If this is what occurs in the U.S., clothes and lotions are used by Putlecans back home to differentiate themselves from Putlecans who have never migrated north, "to make a statement about their success in the U.S. landscape, and to present themselves as persons who have become more 'modern' due to their migratory experience" (p. 89). Of course some Putlecans do not become "racist" because of their migratory experience, on the contrary, their exposure to the American racial and ethnic classification system and the process of stereotyping the "other" and all that it entails only reinforces a hegemonic discourse well learned while growing up in Mexico (p. 90).

A large part of Chapter 5 is dedicated to the analysis of gender relations among Putlecans and how the migration process relates to them. In this regard, Grimes points out how what Putlecans call "liberal attitudes" of female Americans represent a problem for most of them (p. 93). Grimes' description of gender relations in Putla talks about the entrenched nature of patriarchal ideals among both, male and females alike:

Husbands' reputations hinge on their ability to control their wives and children, which for some men means physical abuse so "they know who's boss" . . . Control is exercised through control of women's bodies. Men who "lose" their control or those who do not adhere to what they consider old-fashioned ideas are the subject of jokes, even ridicule, about being mandilones (husbands who are ordered around by their wives) (p. 93).

However, according to Grimes, the macho image has been under attack lately and some Putlecan men right now deny they are "traditional Mexican machos," at the same time, the process of migration to the U.S. (along with internal changes in Mexico regarding gender roles) has resulted in a loosening of gender norms (p. 96). Therefore, it is not uncommon that male Putlecans who have migrated to the U.S. share household chores with their wives and are more involved in child rearing upon their return to Putla. In closing the chapter, Grimes states that:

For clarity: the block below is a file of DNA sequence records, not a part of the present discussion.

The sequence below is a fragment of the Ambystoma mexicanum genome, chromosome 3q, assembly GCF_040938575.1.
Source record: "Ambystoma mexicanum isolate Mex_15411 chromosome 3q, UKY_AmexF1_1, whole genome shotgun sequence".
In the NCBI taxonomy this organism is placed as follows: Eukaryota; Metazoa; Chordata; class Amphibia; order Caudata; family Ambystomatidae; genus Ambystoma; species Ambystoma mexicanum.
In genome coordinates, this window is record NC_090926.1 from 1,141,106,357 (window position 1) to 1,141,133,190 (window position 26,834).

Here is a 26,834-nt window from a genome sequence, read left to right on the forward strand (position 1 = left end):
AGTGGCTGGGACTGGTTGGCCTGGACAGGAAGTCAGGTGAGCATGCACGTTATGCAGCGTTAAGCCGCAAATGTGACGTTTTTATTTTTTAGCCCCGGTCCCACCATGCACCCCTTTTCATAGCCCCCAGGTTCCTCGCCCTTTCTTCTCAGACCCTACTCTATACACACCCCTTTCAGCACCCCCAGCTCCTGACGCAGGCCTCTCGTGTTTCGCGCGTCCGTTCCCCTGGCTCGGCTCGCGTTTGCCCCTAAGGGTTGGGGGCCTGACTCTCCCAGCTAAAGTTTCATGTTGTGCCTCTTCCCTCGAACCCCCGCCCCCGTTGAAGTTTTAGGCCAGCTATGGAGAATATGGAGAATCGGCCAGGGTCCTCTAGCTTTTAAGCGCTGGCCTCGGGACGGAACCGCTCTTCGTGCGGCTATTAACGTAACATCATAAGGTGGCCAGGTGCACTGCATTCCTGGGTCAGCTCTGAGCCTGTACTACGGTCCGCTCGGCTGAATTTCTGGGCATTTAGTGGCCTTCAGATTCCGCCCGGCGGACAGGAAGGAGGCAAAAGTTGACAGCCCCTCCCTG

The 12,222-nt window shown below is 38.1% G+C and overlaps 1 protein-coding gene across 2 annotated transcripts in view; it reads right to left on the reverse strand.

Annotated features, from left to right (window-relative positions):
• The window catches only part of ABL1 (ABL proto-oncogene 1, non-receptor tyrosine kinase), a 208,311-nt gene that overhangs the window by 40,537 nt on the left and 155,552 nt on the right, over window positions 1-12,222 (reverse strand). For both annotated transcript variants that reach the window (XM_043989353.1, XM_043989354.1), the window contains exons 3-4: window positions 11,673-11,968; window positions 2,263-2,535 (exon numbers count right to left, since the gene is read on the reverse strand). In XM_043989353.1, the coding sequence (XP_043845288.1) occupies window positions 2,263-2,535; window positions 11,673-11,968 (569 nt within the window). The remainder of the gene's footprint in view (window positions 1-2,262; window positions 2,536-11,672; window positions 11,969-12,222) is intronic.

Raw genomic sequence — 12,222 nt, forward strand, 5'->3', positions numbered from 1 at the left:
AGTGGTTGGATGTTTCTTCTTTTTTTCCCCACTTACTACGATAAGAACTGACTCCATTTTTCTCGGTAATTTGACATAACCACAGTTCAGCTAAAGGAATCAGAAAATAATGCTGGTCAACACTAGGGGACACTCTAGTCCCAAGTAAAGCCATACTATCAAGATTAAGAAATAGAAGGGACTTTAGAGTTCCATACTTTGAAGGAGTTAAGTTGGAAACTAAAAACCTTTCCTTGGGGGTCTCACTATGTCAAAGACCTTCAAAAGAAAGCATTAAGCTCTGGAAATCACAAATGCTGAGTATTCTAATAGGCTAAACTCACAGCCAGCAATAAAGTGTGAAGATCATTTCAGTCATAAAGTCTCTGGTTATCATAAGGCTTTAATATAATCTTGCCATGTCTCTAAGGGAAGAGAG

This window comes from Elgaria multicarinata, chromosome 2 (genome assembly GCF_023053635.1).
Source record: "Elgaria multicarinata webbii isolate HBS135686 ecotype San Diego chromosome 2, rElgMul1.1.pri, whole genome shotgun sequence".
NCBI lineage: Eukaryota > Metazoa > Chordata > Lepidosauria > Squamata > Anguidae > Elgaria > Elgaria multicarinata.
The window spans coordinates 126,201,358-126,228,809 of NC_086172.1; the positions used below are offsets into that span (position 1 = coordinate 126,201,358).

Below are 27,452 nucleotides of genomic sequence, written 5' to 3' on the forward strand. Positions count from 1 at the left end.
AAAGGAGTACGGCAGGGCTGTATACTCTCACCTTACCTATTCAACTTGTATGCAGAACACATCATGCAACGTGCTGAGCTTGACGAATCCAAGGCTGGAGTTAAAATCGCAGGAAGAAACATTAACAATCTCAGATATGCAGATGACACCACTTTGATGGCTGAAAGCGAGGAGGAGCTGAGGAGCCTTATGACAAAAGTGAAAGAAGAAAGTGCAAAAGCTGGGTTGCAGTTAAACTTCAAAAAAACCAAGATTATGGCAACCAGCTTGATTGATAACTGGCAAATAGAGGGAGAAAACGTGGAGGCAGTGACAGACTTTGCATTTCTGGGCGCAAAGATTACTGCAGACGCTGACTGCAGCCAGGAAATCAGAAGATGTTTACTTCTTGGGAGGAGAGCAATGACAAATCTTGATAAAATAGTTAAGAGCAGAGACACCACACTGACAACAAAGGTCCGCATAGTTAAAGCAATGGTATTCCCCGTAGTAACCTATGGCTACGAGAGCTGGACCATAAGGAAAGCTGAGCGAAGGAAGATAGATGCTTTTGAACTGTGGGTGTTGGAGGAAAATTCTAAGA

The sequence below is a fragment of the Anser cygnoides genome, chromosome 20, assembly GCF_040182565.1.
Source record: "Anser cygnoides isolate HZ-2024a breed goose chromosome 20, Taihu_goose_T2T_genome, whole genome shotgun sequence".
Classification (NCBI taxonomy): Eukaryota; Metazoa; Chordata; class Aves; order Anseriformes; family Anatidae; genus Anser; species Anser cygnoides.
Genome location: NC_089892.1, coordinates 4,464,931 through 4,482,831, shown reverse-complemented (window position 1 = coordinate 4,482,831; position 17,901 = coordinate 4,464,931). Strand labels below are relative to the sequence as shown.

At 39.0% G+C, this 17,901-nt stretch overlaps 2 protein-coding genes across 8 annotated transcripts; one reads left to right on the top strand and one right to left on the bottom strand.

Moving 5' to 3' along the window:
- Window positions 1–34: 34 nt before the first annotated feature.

The variety of critical perspectives Putlecans have about their own sense of identities and their differential experiences in particular places and times reveal how identities are grounded in the nexus of unequal relationships of class, gender, ethnicity, and sexuality. Alliances and divisions are challenged, negotiated, and defended based on the heterogeneity and the multiplicity of individual subjectivities . . . Putlecans manipulate spaces through migration in order to challenge their current social positions. They can become more "modern" and maybe "whiter" from their experiences in Mexican cities or the United States, but they can leave these places when they grow tired of the foreignness of the new setting or the control over their time exerted by foreign bosses. Returning home, they struggle with differences in how they see themselves and how family and community members now see them (p. 113).

In Chapter 6, "Putla, the State, and the International Economy," Grimes focuses on the relationship between Putlecans' survival strategies (of which migration to the U.S. is one of the most important) and the neo-liberal economic adjustment plans the Mexican state has implemented since the early 1980s. What Grimes finds most striking is that:

few, if any, of the coping strategies people have devised attack the validity of the austerity program imposed by the government in accordance with international financial institutions' interests. For the most part, their strategies represent personal "adjustments" to the austerity measures (pp. 117-118).